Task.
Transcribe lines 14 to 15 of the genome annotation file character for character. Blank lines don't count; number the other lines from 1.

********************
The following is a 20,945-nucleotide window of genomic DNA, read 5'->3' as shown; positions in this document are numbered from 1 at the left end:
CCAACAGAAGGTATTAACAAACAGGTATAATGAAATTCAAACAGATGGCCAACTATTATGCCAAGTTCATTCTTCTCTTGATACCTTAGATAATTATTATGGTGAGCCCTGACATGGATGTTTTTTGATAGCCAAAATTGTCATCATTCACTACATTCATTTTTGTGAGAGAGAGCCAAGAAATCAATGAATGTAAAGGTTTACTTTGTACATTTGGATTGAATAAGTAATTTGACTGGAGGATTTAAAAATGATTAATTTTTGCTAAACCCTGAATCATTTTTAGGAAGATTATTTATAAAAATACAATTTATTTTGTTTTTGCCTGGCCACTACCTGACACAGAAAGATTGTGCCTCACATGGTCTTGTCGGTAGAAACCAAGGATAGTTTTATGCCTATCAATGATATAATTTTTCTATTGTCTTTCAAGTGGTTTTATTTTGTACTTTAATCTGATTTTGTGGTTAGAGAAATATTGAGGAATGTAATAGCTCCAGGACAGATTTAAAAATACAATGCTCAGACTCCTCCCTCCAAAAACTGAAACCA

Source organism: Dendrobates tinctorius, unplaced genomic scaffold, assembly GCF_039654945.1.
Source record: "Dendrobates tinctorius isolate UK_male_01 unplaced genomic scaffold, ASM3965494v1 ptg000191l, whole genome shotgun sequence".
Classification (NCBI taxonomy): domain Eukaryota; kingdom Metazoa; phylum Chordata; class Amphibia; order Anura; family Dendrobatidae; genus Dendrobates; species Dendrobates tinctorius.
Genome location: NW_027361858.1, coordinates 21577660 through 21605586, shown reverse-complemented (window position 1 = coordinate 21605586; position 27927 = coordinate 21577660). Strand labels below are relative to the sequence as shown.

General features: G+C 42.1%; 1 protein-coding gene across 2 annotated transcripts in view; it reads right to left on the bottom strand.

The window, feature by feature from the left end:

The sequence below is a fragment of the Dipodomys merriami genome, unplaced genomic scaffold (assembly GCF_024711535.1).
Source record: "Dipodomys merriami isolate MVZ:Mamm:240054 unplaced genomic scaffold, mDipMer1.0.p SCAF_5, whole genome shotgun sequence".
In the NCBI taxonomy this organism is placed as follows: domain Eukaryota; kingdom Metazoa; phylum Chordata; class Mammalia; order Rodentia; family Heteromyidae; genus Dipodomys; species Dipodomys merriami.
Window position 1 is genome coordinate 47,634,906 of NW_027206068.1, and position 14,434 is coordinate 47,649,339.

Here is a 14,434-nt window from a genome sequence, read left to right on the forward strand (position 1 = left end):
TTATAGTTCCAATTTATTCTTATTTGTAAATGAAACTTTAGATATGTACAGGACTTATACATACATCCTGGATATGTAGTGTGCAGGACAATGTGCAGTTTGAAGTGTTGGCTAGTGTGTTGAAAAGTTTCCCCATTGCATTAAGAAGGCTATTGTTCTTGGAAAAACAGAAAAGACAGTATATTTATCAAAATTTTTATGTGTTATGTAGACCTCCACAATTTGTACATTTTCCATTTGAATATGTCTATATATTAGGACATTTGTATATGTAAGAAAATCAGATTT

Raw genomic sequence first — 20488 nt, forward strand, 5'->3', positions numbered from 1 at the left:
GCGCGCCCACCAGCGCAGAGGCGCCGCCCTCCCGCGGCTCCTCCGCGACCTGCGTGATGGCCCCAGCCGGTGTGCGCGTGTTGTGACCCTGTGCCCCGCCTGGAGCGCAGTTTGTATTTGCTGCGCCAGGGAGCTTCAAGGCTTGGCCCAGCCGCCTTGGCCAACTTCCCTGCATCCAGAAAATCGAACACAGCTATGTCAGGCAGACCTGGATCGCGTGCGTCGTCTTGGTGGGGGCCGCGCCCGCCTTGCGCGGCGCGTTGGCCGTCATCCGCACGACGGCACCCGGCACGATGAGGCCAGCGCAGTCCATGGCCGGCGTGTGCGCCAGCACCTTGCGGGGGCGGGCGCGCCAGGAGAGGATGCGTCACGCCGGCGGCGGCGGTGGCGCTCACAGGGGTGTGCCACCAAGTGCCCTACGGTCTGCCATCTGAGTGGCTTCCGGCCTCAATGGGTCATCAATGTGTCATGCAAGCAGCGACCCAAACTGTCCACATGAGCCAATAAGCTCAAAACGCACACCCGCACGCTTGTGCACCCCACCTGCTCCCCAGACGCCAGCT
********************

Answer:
TTATAGTTCCAATTTATTCTTATTTGTAAATGAAACTTTAGATATGTACAGGACTTATACATACATCCTGGATATGTAGTGTGCAGGACAATGTGCAGTTTGAAGTGTTGGCTAGTGTGTTGAAAAGTTTCCCCATTGCATTAAGAAGGCTATTGTTCTTGGAAAAACAGAAAAGACAGTATATTTATCAAAATTTTTATGTGTTATGTAGACCTCCACAATTTGTACATTTTCCATTTGAATATGTCTATATATTAGGACATTTGTATATGTAAGAAAATCAGATTT

Raw genomic sequence first — 20488 nt, forward strand, 5'->3', positions numbered from 1 at the left: